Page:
Yes; refraining from sexual activity until a person is in a lifelong, mutually monogamous relationship with an uninfected partner can prevent the sexual transmission of trichomoniasis.

 

 

This image shows how Trichomonas vaginalis looks under a microscope.

 

 

 

This image demonstrates the discharge from the cervix associated with trichomoniasis

References:

  1. “Trichomoniasis.” Centers for Disease Control and Prevention, Centers for Disease Control and Prevention, 14 July 2017, www.cdc.gov/std/trichomonas/stdfact-trichomoniasis.htm.
  2. Grimes, Jill (editor), Sexually Transmitted Disease: An Encyclopedia of Diseases, Prevention, Treatment, and Issues, 2014 Greenwood Publishers, Santa Barbara, Ca.
  3. “Trichomoniasis – Topic Overview.” WebMD, WebMD, www.webmd.com/sexual-conditions/tc/trichomoniasis-topic-overview#1.
  4. “Trichomoniasis.” Centers for Disease Control and Prevention, Centers for Disease Control and Prevention, 27 Sept. 2017, www.cdc.gov/std/trichomonas/stats.htm.
  5. Pearson, Catherine. “Trichomoniasis: An STI Most Common In Women Over 40?” The Huffington Post, TheHuffingtonPost.com, 12 July 2011, www.huffingtonpost.com/2011/07/12/an-std-most-common-in-wom_n_895707.html.
  6. About Us.” I Wanna Know, www.iwannaknow.org/teens/sti/trichomoniasis.html.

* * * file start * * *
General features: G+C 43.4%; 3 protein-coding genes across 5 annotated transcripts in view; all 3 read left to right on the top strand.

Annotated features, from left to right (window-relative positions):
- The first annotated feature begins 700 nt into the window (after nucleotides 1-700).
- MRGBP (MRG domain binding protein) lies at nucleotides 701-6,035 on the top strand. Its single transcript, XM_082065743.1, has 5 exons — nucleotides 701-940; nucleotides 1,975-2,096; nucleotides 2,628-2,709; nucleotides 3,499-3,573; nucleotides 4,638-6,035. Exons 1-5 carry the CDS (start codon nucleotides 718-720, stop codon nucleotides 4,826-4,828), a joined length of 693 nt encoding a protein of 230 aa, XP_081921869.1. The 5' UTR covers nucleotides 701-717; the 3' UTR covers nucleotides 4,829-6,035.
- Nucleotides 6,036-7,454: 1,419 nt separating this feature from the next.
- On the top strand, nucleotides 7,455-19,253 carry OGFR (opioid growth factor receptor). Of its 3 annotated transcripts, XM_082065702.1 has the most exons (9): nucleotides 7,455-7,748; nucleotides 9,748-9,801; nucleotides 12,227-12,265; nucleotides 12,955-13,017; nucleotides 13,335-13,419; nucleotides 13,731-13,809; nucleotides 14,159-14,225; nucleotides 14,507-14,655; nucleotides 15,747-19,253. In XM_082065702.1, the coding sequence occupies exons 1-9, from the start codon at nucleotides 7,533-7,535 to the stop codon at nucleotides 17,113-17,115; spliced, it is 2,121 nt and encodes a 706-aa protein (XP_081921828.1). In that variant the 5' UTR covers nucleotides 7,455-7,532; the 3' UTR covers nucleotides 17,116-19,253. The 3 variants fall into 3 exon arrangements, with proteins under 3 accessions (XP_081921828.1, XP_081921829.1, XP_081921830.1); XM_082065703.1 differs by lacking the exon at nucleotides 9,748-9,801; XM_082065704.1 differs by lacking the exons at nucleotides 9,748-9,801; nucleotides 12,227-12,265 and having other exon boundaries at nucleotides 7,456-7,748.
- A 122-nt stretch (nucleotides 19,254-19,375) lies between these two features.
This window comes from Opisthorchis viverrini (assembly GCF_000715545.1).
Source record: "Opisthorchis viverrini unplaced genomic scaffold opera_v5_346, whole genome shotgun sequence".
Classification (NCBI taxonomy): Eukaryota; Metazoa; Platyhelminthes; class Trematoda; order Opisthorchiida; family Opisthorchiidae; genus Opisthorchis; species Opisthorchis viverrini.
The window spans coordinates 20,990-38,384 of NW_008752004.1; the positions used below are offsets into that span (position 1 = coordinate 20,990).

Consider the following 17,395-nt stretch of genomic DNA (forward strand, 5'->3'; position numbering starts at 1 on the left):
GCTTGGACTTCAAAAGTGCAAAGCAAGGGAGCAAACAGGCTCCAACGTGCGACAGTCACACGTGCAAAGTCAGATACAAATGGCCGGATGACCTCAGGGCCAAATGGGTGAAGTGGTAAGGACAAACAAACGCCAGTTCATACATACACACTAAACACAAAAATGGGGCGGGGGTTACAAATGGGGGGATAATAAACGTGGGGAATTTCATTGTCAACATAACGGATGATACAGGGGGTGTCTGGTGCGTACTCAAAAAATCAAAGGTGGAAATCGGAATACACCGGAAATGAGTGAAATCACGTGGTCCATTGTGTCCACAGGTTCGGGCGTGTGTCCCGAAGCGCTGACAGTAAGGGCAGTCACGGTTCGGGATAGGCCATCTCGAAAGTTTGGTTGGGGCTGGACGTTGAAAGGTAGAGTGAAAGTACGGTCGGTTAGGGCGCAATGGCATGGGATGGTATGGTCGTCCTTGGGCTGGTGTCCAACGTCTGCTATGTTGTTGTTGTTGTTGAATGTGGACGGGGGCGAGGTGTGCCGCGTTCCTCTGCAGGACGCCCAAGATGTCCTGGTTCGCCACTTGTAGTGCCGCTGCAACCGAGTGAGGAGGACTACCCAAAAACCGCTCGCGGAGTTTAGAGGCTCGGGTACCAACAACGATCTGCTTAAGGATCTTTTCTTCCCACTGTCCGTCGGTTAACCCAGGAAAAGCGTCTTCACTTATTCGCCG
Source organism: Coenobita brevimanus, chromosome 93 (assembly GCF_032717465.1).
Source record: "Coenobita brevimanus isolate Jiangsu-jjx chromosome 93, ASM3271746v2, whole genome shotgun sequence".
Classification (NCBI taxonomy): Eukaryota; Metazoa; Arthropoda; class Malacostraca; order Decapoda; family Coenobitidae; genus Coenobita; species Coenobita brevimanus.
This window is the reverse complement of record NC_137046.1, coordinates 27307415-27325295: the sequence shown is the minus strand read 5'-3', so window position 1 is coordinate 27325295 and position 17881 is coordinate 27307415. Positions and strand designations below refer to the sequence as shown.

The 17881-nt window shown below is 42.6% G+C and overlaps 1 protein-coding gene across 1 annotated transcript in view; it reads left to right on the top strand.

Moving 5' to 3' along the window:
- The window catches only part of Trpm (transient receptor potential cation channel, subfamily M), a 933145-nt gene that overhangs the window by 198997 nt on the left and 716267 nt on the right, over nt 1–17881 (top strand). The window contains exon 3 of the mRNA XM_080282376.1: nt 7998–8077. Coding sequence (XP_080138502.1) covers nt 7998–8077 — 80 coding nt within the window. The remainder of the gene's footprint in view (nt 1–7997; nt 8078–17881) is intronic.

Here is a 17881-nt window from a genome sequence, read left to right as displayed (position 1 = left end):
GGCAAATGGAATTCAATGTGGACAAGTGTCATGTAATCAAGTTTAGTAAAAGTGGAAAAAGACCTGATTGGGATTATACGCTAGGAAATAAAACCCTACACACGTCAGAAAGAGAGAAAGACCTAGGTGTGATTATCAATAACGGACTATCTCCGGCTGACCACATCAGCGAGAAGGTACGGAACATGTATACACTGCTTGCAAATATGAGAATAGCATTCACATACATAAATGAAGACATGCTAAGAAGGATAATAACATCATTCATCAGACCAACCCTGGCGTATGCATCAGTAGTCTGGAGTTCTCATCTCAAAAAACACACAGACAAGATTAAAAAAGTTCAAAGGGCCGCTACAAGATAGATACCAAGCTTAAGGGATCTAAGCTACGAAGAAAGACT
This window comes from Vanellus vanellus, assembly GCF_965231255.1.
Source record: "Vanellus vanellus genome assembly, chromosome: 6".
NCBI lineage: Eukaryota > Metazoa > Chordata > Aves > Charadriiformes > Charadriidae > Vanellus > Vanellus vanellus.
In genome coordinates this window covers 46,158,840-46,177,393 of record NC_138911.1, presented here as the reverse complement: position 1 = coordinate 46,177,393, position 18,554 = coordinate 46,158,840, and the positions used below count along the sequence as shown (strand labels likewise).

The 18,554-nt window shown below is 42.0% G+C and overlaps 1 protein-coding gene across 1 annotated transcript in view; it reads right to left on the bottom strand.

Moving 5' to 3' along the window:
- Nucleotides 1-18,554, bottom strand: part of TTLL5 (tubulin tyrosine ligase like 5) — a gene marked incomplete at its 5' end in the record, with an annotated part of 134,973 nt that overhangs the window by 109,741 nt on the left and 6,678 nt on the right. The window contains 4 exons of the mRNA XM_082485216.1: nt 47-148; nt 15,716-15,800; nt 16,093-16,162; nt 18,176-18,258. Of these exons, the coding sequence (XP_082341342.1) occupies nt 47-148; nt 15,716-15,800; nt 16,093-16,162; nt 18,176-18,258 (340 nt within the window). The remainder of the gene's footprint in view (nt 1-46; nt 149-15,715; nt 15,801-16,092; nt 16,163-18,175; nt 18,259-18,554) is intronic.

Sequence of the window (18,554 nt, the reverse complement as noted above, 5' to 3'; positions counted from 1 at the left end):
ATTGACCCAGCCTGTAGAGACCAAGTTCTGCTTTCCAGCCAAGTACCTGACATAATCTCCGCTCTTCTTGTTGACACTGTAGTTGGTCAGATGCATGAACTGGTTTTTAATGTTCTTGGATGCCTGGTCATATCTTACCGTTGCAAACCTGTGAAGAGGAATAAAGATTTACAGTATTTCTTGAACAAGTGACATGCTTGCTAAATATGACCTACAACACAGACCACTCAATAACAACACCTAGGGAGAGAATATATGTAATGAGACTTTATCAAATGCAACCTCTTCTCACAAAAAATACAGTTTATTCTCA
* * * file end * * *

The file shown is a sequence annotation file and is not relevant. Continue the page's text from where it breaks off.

7. Trichomoniasis Clinical Presentation.” Trichomoniasis Clinical Presentation: History, Physical Examination, Complications, 29 Sept. 2017, emedicine.medscape.com/article/230617-clinical.
  8. “Trichomoniasis – What Are the Symptoms of Trichomoniasis: Healthwise Medical Information on EMedicineHealth.” EMedicineHealth, www.emedicinehealth.com/trichomoniasis-health/page2.htm.
  9. “Trichomoniasis Symptoms & Testing in Men and Women.” STD Exposed – Sexual Health Blog, STDcheck, 29 Sept. 2017, www.stdcheck.com/blog/everything-about-trich-and-trichomoniasis-testing/.
  10. “Trichomoniasis.” Centers for Disease Control and Prevention, Centers for Disease Control and Prevention, 31 Oct. 2017, www.cdc.gov/std/trichomonas/treatment.htm.
  11. “Trichomonas Vaginalis Antimicrobial Drug Resistance in 6 US Cities, STD Surveillance Network, 2009–2010 – Volume 18, Number 6-June 2012 – Emerging Infectious Disease Journal – CDC.” Centers for Disease Control and Prevention, Centers for Disease Control and Prevention, 10 May 2012, wwwnc.cdc.gov/eid/article/18/6/11-1590_article.
  12. “Trichomoniasis.” Trichomoniasis: STD INFORMATION, www.womens-health.co.uk/trich.html.
  13. “Trichomoniasis.” HealthyWomen, www.healthywomen.org/condition/trichomoniasis
  14. .“Pelvic Inflammatory Disease (PID) – Symtpoms, Treatment.” STD, 7 June 2017, www.std-gov.org/stds/pelvic_inflammatory_disease.htm.
  15. “Trichomonas Vaginalis, HIV, and African-Americans – Volume 7, Number 6-December 2001 – Emerging Infectious Disease Journal – CDC.” Centers for Disease Control and Prevention, Centers for Disease Control and Prevention, 9 Dec. 2010, wwwnc.cdc.gov/eid/article/7/6/01-0603_article.
  16. Michael Smith Michael Smith. “Trichomoniasis Increases HIV Risk.” Medpage Today, MedpageToday, 29 Jan. 2007, www.medpagetoday.com/infectiousdisease/hivaids/4948.

 

Updated: November 2017